Winners in the dying embers of matches at Old Trafford, we have all seen and experienced them. ‘Fergie time’, as it is more commonly known to conspiracy theorists, is that period of time at the end of Manchester United home games where the ‘Reds’ scored an agonising winner or the referee is contractually obliged to give United a penalty. Whether it is the aura of Old Trafford or Sir Alex, there definitely appears to be a pattern over the years.
Surely there is a more logical explanation for United’s last minute winners?
Pat Nevin at the BBC believes it is all down to the size of the pitch, and actually this makes for a pretty logical argument. Many will notice that Old Trafford is one of the larger pitches in the Premier League, containing 8504 sq foot of playing surface.
Manchester United play on this pitch regularly and their constant exposure allows them to build up the required stamina to play on a pitch this size. Playing United has been tiring enough for opposition down the years, and it comes as no surprise that by the 90th minute when teams are knackered that United pounce.
You may think that I along with Pat Nevin are over emphasising the variation in pitch sizes, but in reality the differences are quite marked. Stoke City for example have the smallest pitch at 7654 sq foot, so no wonder Rory Delap seems to lob it into the box with consummate ease. For Stoke though travelling to United, they experience a playing surface so much larger than what they are used to at the Britannia that it is unsurprising that many of them are struggling by the end of it.
Now of course United aren’t the only side with a big pitch, why are they the kings?
Aston Villa actually have the largest pitch at 8602 sq foot, and with that you would expect them to be the last minute point snatchers. The reality is that ‘Fergie time’ cannot just be attributed to pitch size; you also need the quality to expose teams in the final minutes. The likes of Ronaldo previously and now Van Persie are masters of the game when they are afforded space and time. Aston Villa may well be a decent outfit, but they do not possess this quality to expose teams so readily late on.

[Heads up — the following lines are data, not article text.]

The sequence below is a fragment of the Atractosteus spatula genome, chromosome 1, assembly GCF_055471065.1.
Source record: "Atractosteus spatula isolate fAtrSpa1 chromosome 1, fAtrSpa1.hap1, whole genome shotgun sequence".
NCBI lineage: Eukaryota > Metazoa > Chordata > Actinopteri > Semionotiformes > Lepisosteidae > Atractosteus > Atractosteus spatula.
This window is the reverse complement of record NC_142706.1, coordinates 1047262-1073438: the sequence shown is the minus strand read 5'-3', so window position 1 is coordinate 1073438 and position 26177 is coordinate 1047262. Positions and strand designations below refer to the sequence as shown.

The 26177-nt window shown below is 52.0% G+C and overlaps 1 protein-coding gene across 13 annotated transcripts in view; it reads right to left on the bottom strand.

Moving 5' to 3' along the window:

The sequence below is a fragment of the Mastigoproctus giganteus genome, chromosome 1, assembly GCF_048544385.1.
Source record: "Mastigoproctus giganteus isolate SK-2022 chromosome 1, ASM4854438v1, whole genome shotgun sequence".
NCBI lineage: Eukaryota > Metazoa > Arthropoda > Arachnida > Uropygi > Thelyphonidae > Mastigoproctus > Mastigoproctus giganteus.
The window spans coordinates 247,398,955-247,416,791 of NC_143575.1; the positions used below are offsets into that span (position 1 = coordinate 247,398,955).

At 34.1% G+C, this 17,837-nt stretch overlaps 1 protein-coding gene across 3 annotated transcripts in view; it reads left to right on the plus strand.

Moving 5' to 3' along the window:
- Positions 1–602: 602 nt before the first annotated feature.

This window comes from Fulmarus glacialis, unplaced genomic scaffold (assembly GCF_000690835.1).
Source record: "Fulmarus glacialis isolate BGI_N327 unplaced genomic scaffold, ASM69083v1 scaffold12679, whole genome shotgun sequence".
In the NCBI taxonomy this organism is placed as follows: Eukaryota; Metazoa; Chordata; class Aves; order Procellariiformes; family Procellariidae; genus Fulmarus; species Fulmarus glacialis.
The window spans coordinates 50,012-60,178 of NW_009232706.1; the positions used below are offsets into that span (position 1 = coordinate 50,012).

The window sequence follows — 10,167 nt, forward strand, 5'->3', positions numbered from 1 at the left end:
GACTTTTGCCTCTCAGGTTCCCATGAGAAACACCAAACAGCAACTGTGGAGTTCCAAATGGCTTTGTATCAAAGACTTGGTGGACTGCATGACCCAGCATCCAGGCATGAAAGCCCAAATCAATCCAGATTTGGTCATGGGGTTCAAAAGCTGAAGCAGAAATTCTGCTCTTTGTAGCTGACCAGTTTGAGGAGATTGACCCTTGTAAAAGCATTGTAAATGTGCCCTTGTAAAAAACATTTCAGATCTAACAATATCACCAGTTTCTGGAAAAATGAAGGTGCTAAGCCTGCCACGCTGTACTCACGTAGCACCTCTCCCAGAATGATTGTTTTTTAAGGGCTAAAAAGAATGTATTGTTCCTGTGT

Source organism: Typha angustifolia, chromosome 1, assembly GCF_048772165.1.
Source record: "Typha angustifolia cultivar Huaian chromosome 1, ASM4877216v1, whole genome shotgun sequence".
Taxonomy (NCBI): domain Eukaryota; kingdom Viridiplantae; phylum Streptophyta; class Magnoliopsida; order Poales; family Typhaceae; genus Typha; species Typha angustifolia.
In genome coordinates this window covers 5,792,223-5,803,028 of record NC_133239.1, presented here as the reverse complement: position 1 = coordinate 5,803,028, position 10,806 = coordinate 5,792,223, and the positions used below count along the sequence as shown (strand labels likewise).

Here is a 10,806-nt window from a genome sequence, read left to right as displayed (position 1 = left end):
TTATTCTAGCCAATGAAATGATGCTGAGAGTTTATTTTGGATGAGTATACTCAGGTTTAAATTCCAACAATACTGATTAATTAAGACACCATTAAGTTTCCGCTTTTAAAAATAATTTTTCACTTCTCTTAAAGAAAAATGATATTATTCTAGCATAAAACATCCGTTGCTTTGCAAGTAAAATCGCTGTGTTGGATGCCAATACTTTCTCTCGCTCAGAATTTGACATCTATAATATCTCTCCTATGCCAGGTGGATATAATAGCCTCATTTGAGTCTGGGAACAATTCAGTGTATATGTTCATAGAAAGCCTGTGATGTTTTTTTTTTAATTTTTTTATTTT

Penalties come about in much the same way late on. Tired defenders make rash and sloppy tackles, and invariably this leads to free kicks and penalties. United predominantly at home have the lions share of possession with opposition chasing the game, it isn’t really that surprising that by the end on any surface that defenders are on their knees. The pitch size difference just exacerbates the staggering pattern at Old Trafford.
It isn’t just United, we are starting to see a similar pattern emerge at City. The Etihad is another huge playing surface, and City are another quality footballing outfit. The drama of the final day of the season a couple of years back may not have happened had QPR not been so fatigued from playing 90 minutes chasing the game on such a huge playing surface.
Is it fair?
Small and large pitches have their advantages in different ways. Smaller surfaces of course favour a more direct approach, with it easier to pump the ball forward and into the box. By contrast a larger pitch obviously offers more space and time, the enormity of the Nou Camp helps to breed their style of football, something they may not so easily manage at the Britannia.
UEFA in European competition place limits on how big or small a surface may be, which for me makes surprising sense. You may have noticed at the Britannia a variety of lines marked out when they played in the Europa League a couple of years back and it was for this exact reason.
‘Fergie time’ isn’t a myth, but it isn’t the shady occurrence that you might think it is. United score late goals because they tire opposition out through their football and pitch size, and then ruthlessly expose them late on through their undoubted qualities.
Does this explanation satisfy the conspiracy theorists?